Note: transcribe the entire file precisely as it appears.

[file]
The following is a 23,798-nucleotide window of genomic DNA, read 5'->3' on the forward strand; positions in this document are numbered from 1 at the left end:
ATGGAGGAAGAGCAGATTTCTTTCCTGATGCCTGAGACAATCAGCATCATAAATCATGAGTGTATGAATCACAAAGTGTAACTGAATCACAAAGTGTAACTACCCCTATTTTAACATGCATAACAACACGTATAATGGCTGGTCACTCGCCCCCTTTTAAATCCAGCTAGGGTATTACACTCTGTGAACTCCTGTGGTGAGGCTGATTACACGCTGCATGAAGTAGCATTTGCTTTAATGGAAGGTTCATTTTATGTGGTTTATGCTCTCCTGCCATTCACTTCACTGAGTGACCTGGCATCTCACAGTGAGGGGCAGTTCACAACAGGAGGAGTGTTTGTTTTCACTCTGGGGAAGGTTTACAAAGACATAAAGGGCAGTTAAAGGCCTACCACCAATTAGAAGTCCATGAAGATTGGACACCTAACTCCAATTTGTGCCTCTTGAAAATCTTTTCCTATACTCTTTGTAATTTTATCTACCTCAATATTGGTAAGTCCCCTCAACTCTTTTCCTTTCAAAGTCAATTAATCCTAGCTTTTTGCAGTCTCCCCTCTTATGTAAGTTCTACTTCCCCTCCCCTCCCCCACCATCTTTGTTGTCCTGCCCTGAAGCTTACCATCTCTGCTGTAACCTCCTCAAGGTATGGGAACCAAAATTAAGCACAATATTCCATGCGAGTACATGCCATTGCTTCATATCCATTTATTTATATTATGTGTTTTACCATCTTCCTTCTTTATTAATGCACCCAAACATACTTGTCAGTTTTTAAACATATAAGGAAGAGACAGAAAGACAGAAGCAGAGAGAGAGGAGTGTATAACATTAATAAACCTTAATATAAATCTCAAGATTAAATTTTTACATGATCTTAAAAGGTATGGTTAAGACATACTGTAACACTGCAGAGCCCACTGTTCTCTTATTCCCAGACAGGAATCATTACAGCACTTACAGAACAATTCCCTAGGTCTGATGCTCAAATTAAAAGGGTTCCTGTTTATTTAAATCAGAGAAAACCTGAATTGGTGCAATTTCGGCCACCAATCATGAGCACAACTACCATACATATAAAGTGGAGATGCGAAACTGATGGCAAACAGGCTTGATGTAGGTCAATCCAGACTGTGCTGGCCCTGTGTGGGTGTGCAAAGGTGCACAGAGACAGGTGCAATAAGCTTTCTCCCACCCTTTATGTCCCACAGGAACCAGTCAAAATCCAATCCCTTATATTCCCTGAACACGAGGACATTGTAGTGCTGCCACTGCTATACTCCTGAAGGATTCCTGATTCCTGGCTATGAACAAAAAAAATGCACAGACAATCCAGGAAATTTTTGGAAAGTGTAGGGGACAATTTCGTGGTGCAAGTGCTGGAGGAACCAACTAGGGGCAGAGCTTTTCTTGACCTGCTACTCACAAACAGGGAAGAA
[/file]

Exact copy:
The following is a 23,798-nucleotide window of genomic DNA, read 5'->3' on the forward strand; positions in this document are numbered from 1 at the left end:
ATGGAGGAAGAGCAGATTTCTTTCCTGATGCCTGAGACAATCAGCATCATAAATCATGAGTGTATGAATCACAAAGTGTAACTGAATCACAAAGTGTAACTACCCCTATTTTAACATGCATAACAACACGTATAATGGCTGGTCACTCGCCCCCTTTTAAATCCAGCTAGGGTATTACACTCTGTGAACTCCTGTGGTGAGGCTGATTACACGCTGCATGAAGTAGCATTTGCTTTAATGGAAGGTTCATTTTATGTGGTTTATGCTCTCCTGCCATTCACTTCACTGAGTGACCTGGCATCTCACAGTGAGGGGCAGTTCACAACAGGAGGAGTGTTTGTTTTCACTCTGGGGAAGGTTTACAAAGACATAAAGGGCAGTTAAAGGCCTACCACCAATTAGAAGTCCATGAAGATTGGACACCTAACTCCAATTTGTGCCTCTTGAAAATCTTTTCCTATACTCTTTGTAATTTTATCTACCTCAATATTGGTAAGTCCCCTCAACTCTTTTCCTTTCAAAGTCAATTAATCCTAGCTTTTTGCAGTCTCCCCTCTTATGTAAGTTCTACTTCCCCTCCCCTCCCCCACCATCTTTGTTGTCCTGCCCTGAAGCTTACCATCTCTGCTGTAACCTCCTCAAGGTATGGGAACCAAAATTAAGCACAATATTCCATGCGAGTACATGCCATTGCTTCATATCCATTTATTTATATTATGTGTTTTACCATCTTCCTTCTTTATTAATGCACCCAAACATACTTGTCAGTTTTTAAACATATAAGGAAGAGACAGAAAGACAGAAGCAGAGAGAGAGGAGTGTATAACATTAATAAACCTTAATATAAATCTCAAGATTAAATTTTTACATGATCTTAAAAGGTATGGTTAAGACATACTGTAACACTGCAGAGCCCACTGTTCTCTTATTCCCAGACAGGAATCATTACAGCACTTACAGAACAATTCCCTAGGTCTGATGCTCAAATTAAAAGGGTTCCTGTTTATTTAAATCAGAGAAAACCTGAATTGGTGCAATTTCGGCCACCAATCATGAGCACAACTACCATACATATAAAGTGGAGATGCGAAACTGATGGCAAACAGGCTTGATGTAGGTCAATCCAGACTGTGCTGGCCCTGTGTGGGTGTGCAAAGGTGCACAGAGACAGGTGCAATAAGCTTTCTCCCACCCTTTATGTCCCACAGGAACCAGTCAAAATCCAATCCCTTATATTCCCTGAACACGAGGACATTGTAGTGCTGCCACTGCTATACTCCTGAAGGATTCCTGATTCCTGGCTATGAACAAAAAAAATGCACAGACAATCCAGGAAATTTTTGGAAAGTGTAGGGGACAATTTCGTGGTGCAAGTGCTGGAGGAACCAACTAGGGGCAGAGCTTTTCTTGACCTGCTACTCACAAACAGGGAAGAA